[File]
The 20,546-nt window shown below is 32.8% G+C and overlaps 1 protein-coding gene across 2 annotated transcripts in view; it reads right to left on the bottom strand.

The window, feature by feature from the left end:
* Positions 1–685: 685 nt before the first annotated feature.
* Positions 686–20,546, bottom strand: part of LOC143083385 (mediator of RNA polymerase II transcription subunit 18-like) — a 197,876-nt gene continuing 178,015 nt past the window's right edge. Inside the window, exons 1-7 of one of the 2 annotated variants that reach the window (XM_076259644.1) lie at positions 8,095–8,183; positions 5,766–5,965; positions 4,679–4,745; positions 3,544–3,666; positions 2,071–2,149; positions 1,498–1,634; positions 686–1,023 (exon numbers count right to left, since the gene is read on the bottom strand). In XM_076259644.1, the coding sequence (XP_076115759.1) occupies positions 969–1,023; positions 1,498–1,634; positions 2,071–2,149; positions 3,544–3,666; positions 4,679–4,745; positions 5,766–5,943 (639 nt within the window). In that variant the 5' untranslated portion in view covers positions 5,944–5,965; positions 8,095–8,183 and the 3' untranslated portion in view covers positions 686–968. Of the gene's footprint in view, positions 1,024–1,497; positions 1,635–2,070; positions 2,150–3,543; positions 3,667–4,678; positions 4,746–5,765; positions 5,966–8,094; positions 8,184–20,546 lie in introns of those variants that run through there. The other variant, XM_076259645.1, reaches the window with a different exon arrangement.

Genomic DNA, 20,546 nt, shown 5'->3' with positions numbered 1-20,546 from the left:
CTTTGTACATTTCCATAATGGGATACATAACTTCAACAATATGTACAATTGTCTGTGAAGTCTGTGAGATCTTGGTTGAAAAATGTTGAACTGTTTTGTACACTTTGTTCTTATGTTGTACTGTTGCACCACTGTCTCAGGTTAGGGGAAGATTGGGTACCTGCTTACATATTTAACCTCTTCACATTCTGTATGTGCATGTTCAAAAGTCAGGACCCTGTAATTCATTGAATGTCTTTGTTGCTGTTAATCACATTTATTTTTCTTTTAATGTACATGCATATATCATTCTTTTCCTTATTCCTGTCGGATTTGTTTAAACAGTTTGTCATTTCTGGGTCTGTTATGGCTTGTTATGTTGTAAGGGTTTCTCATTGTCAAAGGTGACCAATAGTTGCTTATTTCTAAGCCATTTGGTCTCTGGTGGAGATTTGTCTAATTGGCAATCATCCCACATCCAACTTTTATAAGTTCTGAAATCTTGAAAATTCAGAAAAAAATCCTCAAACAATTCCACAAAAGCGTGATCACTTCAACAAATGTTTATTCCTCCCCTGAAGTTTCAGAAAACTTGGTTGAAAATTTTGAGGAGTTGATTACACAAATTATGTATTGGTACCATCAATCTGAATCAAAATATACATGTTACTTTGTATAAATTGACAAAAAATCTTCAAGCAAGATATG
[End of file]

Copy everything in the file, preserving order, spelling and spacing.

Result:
The 20,546-nt window shown below is 32.8% G+C and overlaps 1 protein-coding gene across 2 annotated transcripts in view; it reads right to left on the bottom strand.

The window, feature by feature from the left end:
* Positions 1–685: 685 nt before the first annotated feature.
* Positions 686–20,546, bottom strand: part of LOC143083385 (mediator of RNA polymerase II transcription subunit 18-like) — a 197,876-nt gene continuing 178,015 nt past the window's right edge. Inside the window, exons 1-7 of one of the 2 annotated variants that reach the window (XM_076259644.1) lie at positions 8,095–8,183; positions 5,766–5,965; positions 4,679–4,745; positions 3,544–3,666; positions 2,071–2,149; positions 1,498–1,634; positions 686–1,023 (exon numbers count right to left, since the gene is read on the bottom strand). In XM_076259644.1, the coding sequence (XP_076115759.1) occupies positions 969–1,023; positions 1,498–1,634; positions 2,071–2,149; positions 3,544–3,666; positions 4,679–4,745; positions 5,766–5,943 (639 nt within the window). In that variant the 5' untranslated portion in view covers positions 5,944–5,965; positions 8,095–8,183 and the 3' untranslated portion in view covers positions 686–968. Of the gene's footprint in view, positions 1,024–1,497; positions 1,635–2,070; positions 2,150–3,543; positions 3,667–4,678; positions 4,746–5,765; positions 5,966–8,094; positions 8,184–20,546 lie in introns of those variants that run through there. The other variant, XM_076259645.1, reaches the window with a different exon arrangement.

Genomic DNA, 20,546 nt, shown 5'->3' with positions numbered 1-20,546 from the left:
CTTTGTACATTTCCATAATGGGATACATAACTTCAACAATATGTACAATTGTCTGTGAAGTCTGTGAGATCTTGGTTGAAAAATGTTGAACTGTTTTGTACACTTTGTTCTTATGTTGTACTGTTGCACCACTGTCTCAGGTTAGGGGAAGATTGGGTACCTGCTTACATATTTAACCTCTTCACATTCTGTATGTGCATGTTCAAAAGTCAGGACCCTGTAATTCATTGAATGTCTTTGTTGCTGTTAATCACATTTATTTTTCTTTTAATGTACATGCATATATCATTCTTTTCCTTATTCCTGTCGGATTTGTTTAAACAGTTTGTCATTTCTGGGTCTGTTATGGCTTGTTATGTTGTAAGGGTTTCTCATTGTCAAAGGTGACCAATAGTTGCTTATTTCTAAGCCATTTGGTCTCTGGTGGAGATTTGTCTAATTGGCAATCATCCCACATCCAACTTTTATAAGTTCTGAAATCTTGAAAATTCAGAAAAAAATCCTCAAACAATTCCACAAAAGCGTGATCACTTCAACAAATGTTTATTCCTCCCCTGAAGTTTCAGAAAACTTGGTTGAAAATTTTGAGGAGTTGATTACACAAATTATGTATTGGTACCATCAATCTGAATCAAAATATACATGTTACTTTGTATAAATTGACAAAAAATCTTCAAGCAAGATATG